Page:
How to create a relevant sales conversation.
Recently, I attended a corporate sales meeting. On the surface, the salespeople seemed to be having good conversations, punctuated with jokes and loud laughter. But their subtexts revealed more. They often interrupted each other in mid-sentence. Some people seemed not to be listening at all, scanning the room for other people. Others impatiently watched for a pause in the conversation to take back the floor.
Most of what everyone had to say started with the word “I.”
That meeting made me think about my first business trip to Japan.
I was in Tokyo to negotiate the terms of a strategic alliance, travelling with a Japanese-American liaison and translator. For our first night in Tokyo, we stayed in the home of his cousin. A single woman in her 40s, Takayo was a realtor in Tokyo who spoke some English and had studied French. My Japanese was limited to polite phrases that were useful for small talk but not so useful for a true conversation: comments about the weather; yes, I liked Japanese food. Takayo and I managed with a mix of deconstructed English with some French thrown in and a little Japanese here and there, spiced with unintentional humor.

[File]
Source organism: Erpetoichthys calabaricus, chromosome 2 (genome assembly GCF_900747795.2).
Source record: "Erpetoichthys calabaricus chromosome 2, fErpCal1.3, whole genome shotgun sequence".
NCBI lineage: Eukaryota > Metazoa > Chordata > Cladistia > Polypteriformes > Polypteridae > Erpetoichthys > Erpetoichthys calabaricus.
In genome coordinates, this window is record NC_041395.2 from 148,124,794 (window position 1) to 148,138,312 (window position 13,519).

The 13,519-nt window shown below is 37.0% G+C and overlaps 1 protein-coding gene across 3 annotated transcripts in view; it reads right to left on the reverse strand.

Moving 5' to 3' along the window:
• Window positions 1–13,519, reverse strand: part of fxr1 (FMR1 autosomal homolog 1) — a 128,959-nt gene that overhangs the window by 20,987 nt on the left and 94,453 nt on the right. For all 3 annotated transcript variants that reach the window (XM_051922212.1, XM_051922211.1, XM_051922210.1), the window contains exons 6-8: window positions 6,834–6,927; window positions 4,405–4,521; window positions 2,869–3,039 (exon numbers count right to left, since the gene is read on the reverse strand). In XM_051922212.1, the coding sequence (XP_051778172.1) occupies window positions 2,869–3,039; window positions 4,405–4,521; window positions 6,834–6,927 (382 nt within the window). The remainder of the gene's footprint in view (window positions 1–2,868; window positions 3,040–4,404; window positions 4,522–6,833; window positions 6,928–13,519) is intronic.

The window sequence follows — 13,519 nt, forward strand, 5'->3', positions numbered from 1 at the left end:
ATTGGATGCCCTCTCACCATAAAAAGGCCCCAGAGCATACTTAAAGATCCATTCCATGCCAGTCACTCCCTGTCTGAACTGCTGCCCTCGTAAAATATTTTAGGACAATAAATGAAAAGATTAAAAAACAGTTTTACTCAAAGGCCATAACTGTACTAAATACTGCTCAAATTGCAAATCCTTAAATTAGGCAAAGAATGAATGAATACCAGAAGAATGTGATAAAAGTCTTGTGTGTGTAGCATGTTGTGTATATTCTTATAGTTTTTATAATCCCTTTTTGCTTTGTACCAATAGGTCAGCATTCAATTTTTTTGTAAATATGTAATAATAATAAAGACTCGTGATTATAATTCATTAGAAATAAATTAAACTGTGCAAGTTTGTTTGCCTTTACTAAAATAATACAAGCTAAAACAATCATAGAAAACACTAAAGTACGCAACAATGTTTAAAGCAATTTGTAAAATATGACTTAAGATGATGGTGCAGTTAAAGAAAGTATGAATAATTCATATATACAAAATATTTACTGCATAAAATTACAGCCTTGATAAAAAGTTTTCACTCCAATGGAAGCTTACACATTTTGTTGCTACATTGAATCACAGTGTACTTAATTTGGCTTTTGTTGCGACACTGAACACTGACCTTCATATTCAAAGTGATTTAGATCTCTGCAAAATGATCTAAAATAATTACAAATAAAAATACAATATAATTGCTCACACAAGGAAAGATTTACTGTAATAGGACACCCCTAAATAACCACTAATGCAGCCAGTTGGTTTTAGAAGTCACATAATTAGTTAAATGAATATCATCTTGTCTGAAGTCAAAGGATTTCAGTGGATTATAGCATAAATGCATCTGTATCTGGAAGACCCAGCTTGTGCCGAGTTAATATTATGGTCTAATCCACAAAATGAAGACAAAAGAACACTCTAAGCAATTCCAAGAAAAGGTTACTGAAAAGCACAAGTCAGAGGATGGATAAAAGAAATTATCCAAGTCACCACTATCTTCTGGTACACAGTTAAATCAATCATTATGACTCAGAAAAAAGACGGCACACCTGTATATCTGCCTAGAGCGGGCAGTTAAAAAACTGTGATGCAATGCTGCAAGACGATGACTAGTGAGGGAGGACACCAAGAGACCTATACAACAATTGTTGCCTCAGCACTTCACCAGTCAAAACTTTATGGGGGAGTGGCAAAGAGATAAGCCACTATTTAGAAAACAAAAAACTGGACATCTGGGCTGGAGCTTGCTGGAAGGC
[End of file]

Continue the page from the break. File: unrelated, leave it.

After dinner, I thought about our conversation and realized that she rarely used the word “I” in speaking to me. It was as if she had held up a mirror to our conversation. Instead of admiring herself in the mirror, she reflected back everything she said in terms of its relevance to me and what I had said.
We were using the same words, but we weren’t really speaking the same language. I was speaking “I to You” and she was speaking “You to You.”
“You to You” communication is part of Japanese culture and it taught me an important lesson early in my sales career: relevance is a business relationship essential, regardless of the culture.
In business dialogues—whether they are with partners, prospective customers or social media audiences that influence perceptions of our brands—responding is much more than making your point. It’s listening first and then expressing your views in a way that reflects and incorporates the viewpoints of those on the receiving end. That’s “You to You.” And that’s as relevant a business skill in Texas or the digital world as it is in Tokyo.